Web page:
America is going crazy for the new game–crazy enough to kill, if you believe all the narratives on Facebook. But the massacre is fake, and The Daily Beast tracked down “the mens” behind it.”>
If youre to believe that website, the new augmented reality game that has users walking into public parks and streets to catch Pokemonand is nearing as many daily active users as Twitteris responsible for a massacre. A teen killed his brother over a low-rent Pokemon called a Pidgey, the site reports. Countless were left dead on a Massachusetts highway when a 26 -year-old stopped in the middle of the road to catch a Pikachu, the committee is also alleges. And now, on CartelPress.com, the so-called Islamic State widely known as ISIS is claiming credit for the biggest Pokemon tragedy of all: rampant server issues.
No, actually. It should be unbelievable. But 10,000 people shared that first tale on Facebook. More than 64,000 shared the last one. And the Pokemon highway accident? Some 384,000 shares on Facebook in a couple of days.
And none of them are real.
CartelPress is just one the members of the Pokesteria.
Now gamers on other sites are fooling people into donating to a Texas-based Uber driver who claims he witnessed a assassination scene while trawling for Pokemon over the weekendeven though that assassination scene, just like the rest of these narratives, never existed.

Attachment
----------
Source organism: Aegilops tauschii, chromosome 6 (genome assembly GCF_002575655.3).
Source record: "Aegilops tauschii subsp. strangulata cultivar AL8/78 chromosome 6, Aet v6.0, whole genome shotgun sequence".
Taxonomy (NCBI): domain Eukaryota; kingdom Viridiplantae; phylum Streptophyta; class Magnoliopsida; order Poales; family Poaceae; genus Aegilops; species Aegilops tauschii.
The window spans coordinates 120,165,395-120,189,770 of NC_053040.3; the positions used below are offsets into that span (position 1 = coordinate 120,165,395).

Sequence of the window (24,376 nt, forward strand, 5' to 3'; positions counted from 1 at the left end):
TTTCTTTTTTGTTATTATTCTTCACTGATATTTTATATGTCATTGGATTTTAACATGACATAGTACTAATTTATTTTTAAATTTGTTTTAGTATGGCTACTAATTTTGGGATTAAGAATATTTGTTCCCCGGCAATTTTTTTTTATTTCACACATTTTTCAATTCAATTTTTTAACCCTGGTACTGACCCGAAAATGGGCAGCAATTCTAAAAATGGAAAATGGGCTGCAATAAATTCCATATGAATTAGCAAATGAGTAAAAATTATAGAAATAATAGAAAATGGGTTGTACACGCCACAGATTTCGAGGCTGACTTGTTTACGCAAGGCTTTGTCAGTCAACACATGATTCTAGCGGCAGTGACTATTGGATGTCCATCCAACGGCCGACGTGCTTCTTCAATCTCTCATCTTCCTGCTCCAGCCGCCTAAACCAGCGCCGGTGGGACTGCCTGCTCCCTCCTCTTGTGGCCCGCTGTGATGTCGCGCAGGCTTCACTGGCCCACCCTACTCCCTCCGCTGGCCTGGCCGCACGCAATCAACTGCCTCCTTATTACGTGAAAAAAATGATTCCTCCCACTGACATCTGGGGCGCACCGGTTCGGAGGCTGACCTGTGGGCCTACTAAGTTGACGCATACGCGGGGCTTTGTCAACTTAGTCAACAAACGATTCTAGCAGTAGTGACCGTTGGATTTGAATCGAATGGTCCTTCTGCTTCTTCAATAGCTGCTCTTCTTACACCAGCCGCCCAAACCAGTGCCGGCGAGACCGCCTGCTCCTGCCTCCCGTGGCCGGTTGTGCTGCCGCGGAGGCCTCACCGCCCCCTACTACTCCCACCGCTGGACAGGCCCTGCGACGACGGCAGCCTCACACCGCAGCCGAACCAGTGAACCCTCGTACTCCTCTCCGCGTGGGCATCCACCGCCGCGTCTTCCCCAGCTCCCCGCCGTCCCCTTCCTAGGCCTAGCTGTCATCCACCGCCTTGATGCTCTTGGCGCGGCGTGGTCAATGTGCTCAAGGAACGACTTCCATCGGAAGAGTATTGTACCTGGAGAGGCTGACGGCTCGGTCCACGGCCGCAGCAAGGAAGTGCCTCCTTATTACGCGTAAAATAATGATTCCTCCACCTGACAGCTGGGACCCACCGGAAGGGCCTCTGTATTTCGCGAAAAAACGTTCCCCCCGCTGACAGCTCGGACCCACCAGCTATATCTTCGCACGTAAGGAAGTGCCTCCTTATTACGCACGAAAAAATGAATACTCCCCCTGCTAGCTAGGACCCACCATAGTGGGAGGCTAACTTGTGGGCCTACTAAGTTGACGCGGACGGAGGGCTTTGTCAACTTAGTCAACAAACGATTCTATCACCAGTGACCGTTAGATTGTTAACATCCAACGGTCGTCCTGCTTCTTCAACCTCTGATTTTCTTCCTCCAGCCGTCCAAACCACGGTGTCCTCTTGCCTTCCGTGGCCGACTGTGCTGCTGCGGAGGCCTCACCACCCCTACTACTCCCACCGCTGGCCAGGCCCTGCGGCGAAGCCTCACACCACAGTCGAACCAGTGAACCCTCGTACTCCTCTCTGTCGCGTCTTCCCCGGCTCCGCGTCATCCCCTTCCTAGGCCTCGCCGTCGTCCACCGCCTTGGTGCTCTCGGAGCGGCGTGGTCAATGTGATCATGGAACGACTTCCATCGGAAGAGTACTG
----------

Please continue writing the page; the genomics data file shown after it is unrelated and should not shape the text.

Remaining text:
That didnt stop plenty of reputable news agencies from recycling the Satanic Panic-esque narratives that were always too good to be true. The Atlantic referenced the freeway demise in the middle of its tale The Tragedy of Pokemon Go. The New York Post did the same.
There are plenty more. Pablo Reyes almost caught em all. According to the 26 -year-old internet pranksterwho flooded Americas elevators and drive period radio reveals with fake Pokecrime he fabricated on CartelPress, a new site he createdits all one big coding mistake.
What happened is that I was testing a new platform for CartelPress.com. I was testing out how the site was gonna run. I wrote the narratives to see if the platform was going to work correctly, if the programs that Im use would automatically would push them to the front page, Reyes told The Daily Beast.
It worked correctly, all right.
The narratives on there ran viral by accident.
Reyes is not new to this. He runs a sister site called Huzlers.com, which has almost a half-million likes on Facebook. He wrote these new Pokemon narratives on CartelPress guessing some of them would do well and pushed them out through the Huzlers Facebook page.
At the start, most of the fans of Huzlers knew the narratives were fake, he told. They took the tales for what they were: scarcely believable satire. But then all hell broke loose. The narratives were being shared by Huzlers fans on Facebook, who reached non-Huzlers fans on Facebook, who reached Americas grandmothers on Facebook. Then the narratives induced their route to Reddit. Then to Twitter, without attribution.